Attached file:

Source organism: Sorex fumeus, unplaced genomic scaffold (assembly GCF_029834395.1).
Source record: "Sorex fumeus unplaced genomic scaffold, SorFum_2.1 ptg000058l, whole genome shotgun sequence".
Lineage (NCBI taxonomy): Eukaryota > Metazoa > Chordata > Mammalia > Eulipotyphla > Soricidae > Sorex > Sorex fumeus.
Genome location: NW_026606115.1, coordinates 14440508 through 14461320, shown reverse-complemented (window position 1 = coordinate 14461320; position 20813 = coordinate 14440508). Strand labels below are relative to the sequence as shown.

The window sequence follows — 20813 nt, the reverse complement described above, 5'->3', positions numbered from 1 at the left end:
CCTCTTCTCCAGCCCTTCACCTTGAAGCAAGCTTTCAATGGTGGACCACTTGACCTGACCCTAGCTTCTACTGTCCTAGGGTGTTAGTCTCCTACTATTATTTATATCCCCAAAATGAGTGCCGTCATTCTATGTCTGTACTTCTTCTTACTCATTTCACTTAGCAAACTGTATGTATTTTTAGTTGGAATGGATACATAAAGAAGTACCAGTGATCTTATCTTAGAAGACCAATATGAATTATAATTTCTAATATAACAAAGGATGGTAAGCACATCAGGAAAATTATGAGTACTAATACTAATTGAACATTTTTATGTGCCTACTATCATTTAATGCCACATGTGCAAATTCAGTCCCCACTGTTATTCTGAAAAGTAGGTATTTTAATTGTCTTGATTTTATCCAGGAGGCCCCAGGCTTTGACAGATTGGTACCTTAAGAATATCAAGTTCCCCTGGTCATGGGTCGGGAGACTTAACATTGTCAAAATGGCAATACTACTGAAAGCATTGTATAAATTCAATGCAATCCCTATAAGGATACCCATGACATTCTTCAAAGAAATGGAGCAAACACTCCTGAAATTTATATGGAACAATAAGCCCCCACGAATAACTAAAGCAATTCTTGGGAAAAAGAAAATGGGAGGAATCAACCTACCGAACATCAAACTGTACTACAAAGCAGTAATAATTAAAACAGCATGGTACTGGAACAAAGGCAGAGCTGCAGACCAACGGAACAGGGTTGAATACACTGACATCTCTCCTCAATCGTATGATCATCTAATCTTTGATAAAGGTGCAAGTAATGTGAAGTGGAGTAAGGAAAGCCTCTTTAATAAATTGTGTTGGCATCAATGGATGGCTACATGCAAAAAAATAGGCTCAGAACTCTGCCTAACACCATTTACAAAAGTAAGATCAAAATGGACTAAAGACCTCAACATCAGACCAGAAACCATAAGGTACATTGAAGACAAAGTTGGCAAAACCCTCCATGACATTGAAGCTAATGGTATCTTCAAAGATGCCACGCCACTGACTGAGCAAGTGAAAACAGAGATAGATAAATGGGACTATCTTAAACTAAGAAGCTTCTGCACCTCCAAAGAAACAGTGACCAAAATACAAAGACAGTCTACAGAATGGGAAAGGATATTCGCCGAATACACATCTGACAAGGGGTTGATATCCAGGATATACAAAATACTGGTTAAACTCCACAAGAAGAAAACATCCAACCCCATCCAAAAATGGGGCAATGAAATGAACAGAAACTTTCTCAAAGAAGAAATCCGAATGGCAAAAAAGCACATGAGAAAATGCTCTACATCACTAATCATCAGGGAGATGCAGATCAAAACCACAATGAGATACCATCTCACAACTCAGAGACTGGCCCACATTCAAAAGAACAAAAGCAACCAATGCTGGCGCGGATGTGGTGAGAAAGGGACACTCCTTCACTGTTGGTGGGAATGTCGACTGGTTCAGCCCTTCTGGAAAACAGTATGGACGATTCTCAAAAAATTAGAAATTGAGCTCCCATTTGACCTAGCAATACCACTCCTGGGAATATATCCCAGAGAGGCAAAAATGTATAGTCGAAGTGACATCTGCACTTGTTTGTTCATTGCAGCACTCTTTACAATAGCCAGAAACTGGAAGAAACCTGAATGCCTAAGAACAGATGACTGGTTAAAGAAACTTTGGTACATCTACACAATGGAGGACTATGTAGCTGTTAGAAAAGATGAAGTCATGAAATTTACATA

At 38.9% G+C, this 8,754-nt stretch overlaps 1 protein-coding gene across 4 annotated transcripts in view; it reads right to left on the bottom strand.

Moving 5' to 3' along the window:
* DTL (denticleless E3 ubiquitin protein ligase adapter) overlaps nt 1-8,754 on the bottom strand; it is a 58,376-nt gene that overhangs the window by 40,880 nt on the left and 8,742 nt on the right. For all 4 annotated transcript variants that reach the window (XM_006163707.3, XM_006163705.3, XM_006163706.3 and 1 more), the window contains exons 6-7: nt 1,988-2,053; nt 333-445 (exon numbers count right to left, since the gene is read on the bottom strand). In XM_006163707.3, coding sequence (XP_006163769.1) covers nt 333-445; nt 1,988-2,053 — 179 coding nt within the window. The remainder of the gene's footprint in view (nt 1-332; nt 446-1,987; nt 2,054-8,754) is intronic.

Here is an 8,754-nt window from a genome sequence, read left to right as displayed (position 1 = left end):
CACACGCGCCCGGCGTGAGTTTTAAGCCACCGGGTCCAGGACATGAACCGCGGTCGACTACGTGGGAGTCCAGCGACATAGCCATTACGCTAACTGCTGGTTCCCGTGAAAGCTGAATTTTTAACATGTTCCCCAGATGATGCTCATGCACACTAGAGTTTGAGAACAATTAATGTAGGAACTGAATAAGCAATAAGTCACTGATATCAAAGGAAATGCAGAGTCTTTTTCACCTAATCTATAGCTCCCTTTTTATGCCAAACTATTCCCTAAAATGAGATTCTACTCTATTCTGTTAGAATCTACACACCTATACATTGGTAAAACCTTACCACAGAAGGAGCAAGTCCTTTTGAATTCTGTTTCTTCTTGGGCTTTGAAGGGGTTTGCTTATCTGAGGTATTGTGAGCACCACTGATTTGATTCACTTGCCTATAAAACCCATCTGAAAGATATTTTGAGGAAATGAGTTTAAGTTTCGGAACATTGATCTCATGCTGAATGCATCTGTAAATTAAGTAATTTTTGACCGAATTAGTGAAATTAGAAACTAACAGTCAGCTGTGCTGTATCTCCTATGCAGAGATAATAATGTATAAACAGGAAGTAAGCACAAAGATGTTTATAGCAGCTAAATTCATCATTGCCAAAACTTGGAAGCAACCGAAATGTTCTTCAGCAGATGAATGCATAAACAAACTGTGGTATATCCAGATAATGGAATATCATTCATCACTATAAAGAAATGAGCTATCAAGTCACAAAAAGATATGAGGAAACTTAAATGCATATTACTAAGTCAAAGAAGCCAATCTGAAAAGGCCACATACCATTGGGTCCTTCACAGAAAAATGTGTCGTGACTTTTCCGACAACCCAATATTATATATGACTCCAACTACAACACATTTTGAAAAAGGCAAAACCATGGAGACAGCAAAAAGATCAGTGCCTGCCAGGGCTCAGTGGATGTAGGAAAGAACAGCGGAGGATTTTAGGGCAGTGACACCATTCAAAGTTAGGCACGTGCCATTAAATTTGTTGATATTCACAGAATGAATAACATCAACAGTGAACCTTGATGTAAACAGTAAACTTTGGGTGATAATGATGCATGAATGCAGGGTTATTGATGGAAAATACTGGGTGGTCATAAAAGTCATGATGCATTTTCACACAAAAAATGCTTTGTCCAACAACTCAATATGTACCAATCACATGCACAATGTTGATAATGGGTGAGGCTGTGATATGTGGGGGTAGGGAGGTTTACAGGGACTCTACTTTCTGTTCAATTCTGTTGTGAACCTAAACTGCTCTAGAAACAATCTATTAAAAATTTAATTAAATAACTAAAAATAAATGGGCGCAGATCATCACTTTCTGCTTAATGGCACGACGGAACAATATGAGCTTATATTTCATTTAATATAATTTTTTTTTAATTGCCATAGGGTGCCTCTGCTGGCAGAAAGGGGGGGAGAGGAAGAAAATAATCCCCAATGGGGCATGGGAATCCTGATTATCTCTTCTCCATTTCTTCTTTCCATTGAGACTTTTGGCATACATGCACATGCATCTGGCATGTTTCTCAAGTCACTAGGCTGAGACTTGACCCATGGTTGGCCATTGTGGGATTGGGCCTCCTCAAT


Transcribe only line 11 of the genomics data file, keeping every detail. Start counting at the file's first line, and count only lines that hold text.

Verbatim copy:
CACACGCGCCCGGCGTGAGTTTTAAGCCACCGGGTCCAGGACATGAACCGCGGTCGACTACGTGGGAGTCCAGCGACATAGCCATTACGCTAACTGCTGGTTCCCGTGAAAGCTGAATTTTTAACATGTTCCCCAGATGATGCTCATGCACACTAGAGTTTGAGAACAATTAATGTAGGAACTGAATAAGCAATAAGTCACTGATATCAAAGGAAATGCAGAGTCTTTTTCACCTAATCTATAGCTCCCTTTTTATGCCAAACTATTCCCTAAAATGAGATTCTACTCTATTCTGTTAGAATCTACACACCTATACATTGGTAAAACCTTACCACAGAAGGAGCAAGTCCTTTTGAATTCTGTTTCTTCTTGGGCTTTGAAGGGGTTTGCTTATCTGAGGTATTGTGAGCACCACTGATTTGATTCACTTGCCTATAAAACCCATCTGAAAGATATTTTGAGGAAATGAGTTTAAGTTTCGGAACATTGATCTCATGCTGAATGCATCTGTAAATTAAGTAATTTTTGACCGAATTAGTGAAATTAGAAACTAACAGTCAGCTGTGCTGTATCTCCTATGCAGAGATAATAATGTATAAACAGGAAGTAAGCACAAAGATGTTTATAGCAGCTAAATTCATCATTGCCAAAACTTGGAAGCAACCGAAATGTTCTTCAGCAGATGAATGCATAAACAAACTGTGGTATATCCAGATAATGGAATATCATTCATCACTATAAAGAAATGAGCTATCAAGTCACAAAAAGATATGAGGAAACTTAAATGCATATTACTAAGTCAAAGAAGCCAATCTGAAAAGGCCACATACCATTGGGTCCTTCACAGAAAAATGTGTCGTGACTTTTCCGACAACCCAATATTATATATGACTCCAACTACAACACATTTTGAAAAAGGCAAAACCATGGAGACAGCAAAAAGATCAGTGCCTGCCAGGGCTCAGTGGATGTAGGAAAGAACAGCGGAGGATTTTAGGGCAGTGACACCATTCAAAGTTAGGCACGTGCCATTAAATTTGTTGATATTCACAGAATGAATAACATCAACAGTGAACCTTGATGTAAACAGTAAACTTTGGGTGATAATGATGCATGAATGCAGGGTTATTGATGGAAAATACTGGGTGGTCATAAAAGTCATGATGCATTTTCACACAAAAAATGCTTTGTCCAACAACTCAATATGTACCAATCACATGCACAATGTTGATAATGGGTGAGGCTGTGATATGTGGGGGTAGGGAGGTTTACAGGGACTCTACTTTCTGTTCAATTCTGTTGTGAACCTAAACTGCTCTAGAAACAATCTATTAAAAATTTAATTAAATAACTAAAAATAAATGGGCGCAGATCATCACTTTCTGCTTAATGGCACGACGGAACAATATGAGCTTATATTTCATTTAATATAATTTTTTTTTAATTGCCATAGGGTGCCTCTGCTGGCAGAAAGGGGGGGAGAGGAAGAAAATAATCCCCAATGGGGCATGGGAATCCTGATTATCTCTTCTCCATTTCTTCTTTCCATTGAGACTTTTGGCATACATGCACATGCATCTGGCATGTTTCTCAAGTCACTAGGCTGAGACTTGACCCATGGTTGGCCATTGTGGGATTGGGCCTCCTCAAT